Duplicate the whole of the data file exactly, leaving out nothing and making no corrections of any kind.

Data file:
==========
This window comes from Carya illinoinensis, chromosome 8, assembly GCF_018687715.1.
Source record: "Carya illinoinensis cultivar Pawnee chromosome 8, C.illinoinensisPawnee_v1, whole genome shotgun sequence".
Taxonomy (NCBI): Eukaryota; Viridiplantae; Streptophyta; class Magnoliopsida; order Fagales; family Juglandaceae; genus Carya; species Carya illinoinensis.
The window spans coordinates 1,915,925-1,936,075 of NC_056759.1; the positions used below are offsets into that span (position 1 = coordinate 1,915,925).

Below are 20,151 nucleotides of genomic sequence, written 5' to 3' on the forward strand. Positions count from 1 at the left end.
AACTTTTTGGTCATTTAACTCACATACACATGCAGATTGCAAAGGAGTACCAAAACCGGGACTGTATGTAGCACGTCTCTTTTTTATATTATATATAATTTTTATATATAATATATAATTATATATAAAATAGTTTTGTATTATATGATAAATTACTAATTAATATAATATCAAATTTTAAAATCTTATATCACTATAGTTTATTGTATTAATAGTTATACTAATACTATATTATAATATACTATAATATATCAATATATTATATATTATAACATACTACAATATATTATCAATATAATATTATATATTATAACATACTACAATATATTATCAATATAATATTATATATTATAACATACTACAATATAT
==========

This window comes from Carya illinoinensis, chromosome 8, assembly GCF_018687715.1.
Source record: "Carya illinoinensis cultivar Pawnee chromosome 8, C.illinoinensisPawnee_v1, whole genome shotgun sequence".
Taxonomy (NCBI): Eukaryota; Viridiplantae; Streptophyta; class Magnoliopsida; order Fagales; family Juglandaceae; genus Carya; species Carya illinoinensis.
The window spans coordinates 1,915,925-1,936,075 of NC_056759.1; the positions used below are offsets into that span (position 1 = coordinate 1,915,925).

Below are 20,151 nucleotides of genomic sequence, written 5' to 3' on the forward strand. Positions count from 1 at the left end.
AACTTTTTGGTCATTTAACTCACATACACATGCAGATTGCAAAGGAGTACCAAAACCGGGACTGTATGTAGCACGTCTCTTTTTTATATTATATATAATTTTTATATATAATATATAATTATATATAAAATAGTTTTGTATTATATGATAAATTACTAATTAATATAATATCAAATTTTAAAATCTTATATCACTATAGTTTATTGTATTAATAGTTATACTAATACTATATTATAATATACTATAATATATCAATATATTATATATTATAACATACTACAATATATTATCAATATAATATTATATATTATAACATACTACAATATATTATCAATATAATATTATATATTATAACATACTACAATATAT